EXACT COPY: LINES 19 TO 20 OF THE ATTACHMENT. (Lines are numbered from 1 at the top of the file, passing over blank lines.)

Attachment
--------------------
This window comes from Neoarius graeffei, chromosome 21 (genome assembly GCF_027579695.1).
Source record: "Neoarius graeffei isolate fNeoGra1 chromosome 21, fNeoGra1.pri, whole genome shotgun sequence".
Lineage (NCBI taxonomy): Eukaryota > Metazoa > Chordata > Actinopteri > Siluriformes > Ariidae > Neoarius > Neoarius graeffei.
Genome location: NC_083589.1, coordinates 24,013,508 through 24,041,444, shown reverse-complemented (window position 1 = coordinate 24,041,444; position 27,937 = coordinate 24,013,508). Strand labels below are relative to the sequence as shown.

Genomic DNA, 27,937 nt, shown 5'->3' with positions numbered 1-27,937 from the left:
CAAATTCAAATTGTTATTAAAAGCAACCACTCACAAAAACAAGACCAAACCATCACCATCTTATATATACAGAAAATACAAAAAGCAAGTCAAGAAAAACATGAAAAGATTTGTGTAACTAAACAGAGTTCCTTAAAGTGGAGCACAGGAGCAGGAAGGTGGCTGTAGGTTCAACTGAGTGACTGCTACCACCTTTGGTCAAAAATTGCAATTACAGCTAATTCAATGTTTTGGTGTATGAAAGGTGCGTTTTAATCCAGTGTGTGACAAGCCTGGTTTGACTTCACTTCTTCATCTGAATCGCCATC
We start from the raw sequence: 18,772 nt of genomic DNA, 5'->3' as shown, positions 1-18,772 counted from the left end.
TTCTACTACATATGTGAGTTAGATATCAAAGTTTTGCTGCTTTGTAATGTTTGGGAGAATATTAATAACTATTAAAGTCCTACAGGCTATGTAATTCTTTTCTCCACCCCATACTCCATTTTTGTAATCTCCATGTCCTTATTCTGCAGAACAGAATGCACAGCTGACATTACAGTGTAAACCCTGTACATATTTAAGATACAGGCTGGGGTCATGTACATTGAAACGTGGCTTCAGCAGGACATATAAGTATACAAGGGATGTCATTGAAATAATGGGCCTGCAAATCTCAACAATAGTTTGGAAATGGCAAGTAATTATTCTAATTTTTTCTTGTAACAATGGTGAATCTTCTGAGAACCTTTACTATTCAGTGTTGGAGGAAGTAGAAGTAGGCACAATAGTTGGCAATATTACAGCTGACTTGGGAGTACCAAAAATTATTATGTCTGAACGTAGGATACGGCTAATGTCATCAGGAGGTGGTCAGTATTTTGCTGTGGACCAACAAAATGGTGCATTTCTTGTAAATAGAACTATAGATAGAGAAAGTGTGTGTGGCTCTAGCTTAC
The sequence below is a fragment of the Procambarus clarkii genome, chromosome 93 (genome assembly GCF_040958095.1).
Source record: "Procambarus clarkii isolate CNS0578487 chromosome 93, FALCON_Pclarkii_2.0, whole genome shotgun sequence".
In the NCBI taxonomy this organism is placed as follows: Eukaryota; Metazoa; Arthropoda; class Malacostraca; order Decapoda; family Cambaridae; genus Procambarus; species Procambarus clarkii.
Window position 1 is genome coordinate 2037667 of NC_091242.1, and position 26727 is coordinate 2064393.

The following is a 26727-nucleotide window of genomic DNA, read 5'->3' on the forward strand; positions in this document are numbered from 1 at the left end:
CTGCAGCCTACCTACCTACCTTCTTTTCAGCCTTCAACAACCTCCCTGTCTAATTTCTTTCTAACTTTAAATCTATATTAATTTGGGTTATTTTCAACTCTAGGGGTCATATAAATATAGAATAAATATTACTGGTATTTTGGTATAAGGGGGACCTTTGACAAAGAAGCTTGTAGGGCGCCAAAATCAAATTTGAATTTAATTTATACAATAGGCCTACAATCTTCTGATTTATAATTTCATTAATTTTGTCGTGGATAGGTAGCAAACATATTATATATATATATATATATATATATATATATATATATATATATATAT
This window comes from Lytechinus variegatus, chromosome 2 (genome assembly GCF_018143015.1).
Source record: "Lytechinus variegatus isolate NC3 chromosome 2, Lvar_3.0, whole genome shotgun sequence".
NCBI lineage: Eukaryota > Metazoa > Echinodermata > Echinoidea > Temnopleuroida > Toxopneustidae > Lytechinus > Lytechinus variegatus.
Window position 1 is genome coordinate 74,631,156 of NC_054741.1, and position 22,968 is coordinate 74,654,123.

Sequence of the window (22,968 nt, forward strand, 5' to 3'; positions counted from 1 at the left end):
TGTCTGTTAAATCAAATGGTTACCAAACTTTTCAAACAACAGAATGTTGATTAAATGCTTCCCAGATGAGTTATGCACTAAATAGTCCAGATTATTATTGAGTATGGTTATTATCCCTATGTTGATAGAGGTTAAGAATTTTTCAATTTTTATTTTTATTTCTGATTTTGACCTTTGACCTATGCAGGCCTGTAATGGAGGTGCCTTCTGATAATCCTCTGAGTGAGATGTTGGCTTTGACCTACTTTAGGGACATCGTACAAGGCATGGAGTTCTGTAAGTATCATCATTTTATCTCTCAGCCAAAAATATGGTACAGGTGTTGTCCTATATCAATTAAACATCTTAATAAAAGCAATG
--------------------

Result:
Sequence of the window (22,968 nt, forward strand, 5' to 3'; positions counted from 1 at the left end):
TGTCTGTTAAATCAAATGGTTACCAAACTTTTCAAACAACAGAATGTTGATTAAATGCTTCCCAGATGAGTTATGCACTAAATAGTCCAGATTATTATTGAGTATGGTTATTATCCCTATGTTGATAGAGGTTAAGAATTTTTCAATTTTTATTTTTATTTCTGATTTTGACCTTTGACCTATGCAGGCCTGTAATGGAGGTGCCTTCTGATAATCCTCTGAGTGAGATGTTGGCTTTGACCTACTTTAGGGACATCGTACAAGGCATGGAGTTCTGTAAGTATCATCATTTTATCTCTCAGCCAAAAATATGGTACAGGTGTTGTCCTATATCAATTAAACATCTTAATAAAAGCAATG